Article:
Did we want to see the dessert menu? Yes, we did. The desserts are priced £5.75 and include Fruit Crumble, No Name Eton Mess, Sticky Toffee Pudding, Chocolate Torte and Meadow Cottage Ice Cream and Sorbets in a variety of flavours including Diabetic Vanilla. There is also an English Cheese Board at £7.50 served with biscuits, crusty bread, apple and chutney. My son and his partner both ordered Apple Crumble with Cream. Having had a small main course, I decided I wouldn't feel too guilty about ordering the small-size Assiette de Desserts, a taster of four desserts with ice cream, at £6.50. When the waitress brought them, she asked, "Now, who was it who couldn't make their mind up?" I told her it was me, and she put in front of me the most enticing plate of puddings I have ever seen, all in miniature of course. I encouraged my son and his partner to try a corner of one or two of them. In the centre was a tiny glass with what I thought was chocolate sundae because the lighting was so low, but it turned out to be Eton mess with blackcurrants. The sticky toffee pudding was scrumptious, as was the crumble, and I put a little ice cream on top of them. The chocolate torte was the one I didn't enjoy quite as much, as it was slightly dry and didn't have a very strong flavour. But I am not complaining, and if I went back I think I would find it hard to resist making the same choice again. My son and his partner both loved their crumble, although after sausage and mash it was almost too much to handle.

      The Pub With No Name does serve coffees, including liqueur coffees, as well as hot chocolate, tea and herbal tea, but we declined the offer of a hot drink. We asked for our bill, which came to just under £60. We added a tip of course; the service from the waitresses had been very friendly and welcoming as well as professional. The dining room was full of old prints and ornaments, including a collection of old cameras, and the young waitress told us that they in fact belonged to local people. They give the place a huge amount of character that fits an old building.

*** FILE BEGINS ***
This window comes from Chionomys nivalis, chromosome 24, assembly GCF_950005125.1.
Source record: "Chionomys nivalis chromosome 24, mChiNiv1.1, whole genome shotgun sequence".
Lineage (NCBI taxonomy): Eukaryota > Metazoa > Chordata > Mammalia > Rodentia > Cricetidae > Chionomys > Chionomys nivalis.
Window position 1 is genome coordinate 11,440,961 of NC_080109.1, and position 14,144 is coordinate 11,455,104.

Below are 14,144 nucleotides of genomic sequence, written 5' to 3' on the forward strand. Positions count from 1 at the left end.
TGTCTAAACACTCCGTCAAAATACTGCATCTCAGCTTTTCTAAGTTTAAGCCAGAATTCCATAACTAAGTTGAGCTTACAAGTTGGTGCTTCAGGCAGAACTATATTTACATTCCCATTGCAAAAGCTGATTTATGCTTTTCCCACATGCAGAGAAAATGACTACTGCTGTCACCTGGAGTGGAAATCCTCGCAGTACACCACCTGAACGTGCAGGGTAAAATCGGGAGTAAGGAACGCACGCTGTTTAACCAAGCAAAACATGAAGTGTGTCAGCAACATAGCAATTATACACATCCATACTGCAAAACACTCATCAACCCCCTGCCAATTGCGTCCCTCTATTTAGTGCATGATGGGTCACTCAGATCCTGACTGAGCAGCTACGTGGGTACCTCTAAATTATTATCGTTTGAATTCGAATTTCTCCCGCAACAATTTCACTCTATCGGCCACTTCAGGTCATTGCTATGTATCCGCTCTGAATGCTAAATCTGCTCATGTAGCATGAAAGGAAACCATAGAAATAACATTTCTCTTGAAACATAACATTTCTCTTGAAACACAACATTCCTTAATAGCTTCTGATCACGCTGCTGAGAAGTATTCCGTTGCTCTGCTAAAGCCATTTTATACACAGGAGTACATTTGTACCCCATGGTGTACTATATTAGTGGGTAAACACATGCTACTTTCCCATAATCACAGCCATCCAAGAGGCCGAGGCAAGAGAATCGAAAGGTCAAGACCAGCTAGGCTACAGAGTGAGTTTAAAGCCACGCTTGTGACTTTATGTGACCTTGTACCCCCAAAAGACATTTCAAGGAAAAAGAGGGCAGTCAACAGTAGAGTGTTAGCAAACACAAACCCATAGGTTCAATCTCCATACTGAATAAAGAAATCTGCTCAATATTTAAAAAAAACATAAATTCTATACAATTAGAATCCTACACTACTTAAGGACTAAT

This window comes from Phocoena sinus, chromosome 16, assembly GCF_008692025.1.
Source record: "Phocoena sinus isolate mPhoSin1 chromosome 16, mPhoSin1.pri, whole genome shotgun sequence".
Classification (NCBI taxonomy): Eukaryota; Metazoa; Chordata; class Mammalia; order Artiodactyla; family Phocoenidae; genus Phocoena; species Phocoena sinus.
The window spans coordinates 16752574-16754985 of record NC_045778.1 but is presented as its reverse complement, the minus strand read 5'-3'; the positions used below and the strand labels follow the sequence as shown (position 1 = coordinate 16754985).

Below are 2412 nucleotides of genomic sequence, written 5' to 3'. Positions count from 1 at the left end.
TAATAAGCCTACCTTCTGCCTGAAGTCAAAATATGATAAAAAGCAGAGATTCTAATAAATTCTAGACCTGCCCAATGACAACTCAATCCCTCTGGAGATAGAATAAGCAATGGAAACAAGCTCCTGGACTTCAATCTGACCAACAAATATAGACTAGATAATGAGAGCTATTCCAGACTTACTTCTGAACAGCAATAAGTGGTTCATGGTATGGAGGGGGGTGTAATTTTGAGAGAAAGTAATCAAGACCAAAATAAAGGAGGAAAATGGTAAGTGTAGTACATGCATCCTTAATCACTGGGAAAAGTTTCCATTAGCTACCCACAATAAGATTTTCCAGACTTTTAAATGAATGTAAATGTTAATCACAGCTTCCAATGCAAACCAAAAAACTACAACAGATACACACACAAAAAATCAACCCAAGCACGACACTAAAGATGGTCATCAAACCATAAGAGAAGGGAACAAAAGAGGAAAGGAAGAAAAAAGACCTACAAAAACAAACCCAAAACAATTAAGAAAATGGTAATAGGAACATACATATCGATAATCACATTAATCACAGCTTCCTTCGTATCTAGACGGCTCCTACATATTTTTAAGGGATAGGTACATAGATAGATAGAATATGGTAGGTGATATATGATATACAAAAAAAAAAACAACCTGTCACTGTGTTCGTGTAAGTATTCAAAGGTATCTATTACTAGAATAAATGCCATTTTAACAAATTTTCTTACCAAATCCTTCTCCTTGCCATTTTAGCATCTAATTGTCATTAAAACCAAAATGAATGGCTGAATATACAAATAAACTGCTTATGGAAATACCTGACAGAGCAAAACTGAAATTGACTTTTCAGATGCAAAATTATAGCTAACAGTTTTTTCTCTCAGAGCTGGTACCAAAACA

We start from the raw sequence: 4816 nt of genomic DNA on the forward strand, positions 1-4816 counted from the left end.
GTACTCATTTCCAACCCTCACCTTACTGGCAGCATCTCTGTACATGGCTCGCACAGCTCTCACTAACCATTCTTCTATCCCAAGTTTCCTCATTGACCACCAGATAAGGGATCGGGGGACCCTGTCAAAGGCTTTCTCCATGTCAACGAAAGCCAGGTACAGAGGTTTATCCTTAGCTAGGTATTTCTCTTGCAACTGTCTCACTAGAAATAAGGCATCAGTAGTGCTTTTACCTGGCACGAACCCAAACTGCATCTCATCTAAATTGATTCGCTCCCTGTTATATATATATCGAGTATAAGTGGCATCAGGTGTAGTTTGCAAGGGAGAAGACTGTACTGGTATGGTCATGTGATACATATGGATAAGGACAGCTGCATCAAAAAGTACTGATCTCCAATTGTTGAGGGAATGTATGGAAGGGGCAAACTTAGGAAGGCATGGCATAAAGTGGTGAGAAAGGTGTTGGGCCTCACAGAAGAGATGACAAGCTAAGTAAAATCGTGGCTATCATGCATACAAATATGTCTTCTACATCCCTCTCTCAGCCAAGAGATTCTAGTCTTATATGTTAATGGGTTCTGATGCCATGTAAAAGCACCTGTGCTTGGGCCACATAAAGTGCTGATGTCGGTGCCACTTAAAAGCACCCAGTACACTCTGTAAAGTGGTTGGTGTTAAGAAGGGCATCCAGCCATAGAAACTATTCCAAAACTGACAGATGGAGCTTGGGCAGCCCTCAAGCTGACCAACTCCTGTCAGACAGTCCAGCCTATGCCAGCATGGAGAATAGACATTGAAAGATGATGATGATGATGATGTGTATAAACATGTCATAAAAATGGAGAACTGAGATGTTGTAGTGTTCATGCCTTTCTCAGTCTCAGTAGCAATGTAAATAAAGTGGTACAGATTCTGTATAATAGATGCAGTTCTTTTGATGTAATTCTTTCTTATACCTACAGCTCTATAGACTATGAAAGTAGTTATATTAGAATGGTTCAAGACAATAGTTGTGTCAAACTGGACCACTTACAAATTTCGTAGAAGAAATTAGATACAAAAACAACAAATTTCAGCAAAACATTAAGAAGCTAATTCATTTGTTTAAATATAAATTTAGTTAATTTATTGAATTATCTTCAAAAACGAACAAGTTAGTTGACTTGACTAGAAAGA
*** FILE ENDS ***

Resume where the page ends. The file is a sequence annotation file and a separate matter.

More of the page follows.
The ladies' toilets were very clean and well supplied, and there are no steps to negotiate. No log fire, though, so a little chilly! A contraption dispenses paper towels when you pass your finger in front of a sensor - excellent idea.

      I would love to go back one day for lunch to remind myself of the surrounding countryside and perhaps take a walk there. It is a lovely place and perhaps my only criticism is the lack of vegetarian options on the menu. I can't comment on the beer, but all the ales are casked marked and many of them are local.

      On-site parking is available at the White Horse. There is a function room as well as conference facilities, and weddings can be arranged. There are plenty of picnic tables outside, and I'm sure it is a popular place in fine weather. It is possible to camp in the field next to the pub.

      Opening hours: On Fridays, Saturdays and Sundays the pub is open from noon until midnight. The rest of the week it is open from noon until 3pm and then from 6pm until midnight. Lunch is served until 2.30pm and dinner from 6pm until 9.30pm every day.

      The White Horse
      Priors Dean
      GU32 1DA

      Tel. 01420 588387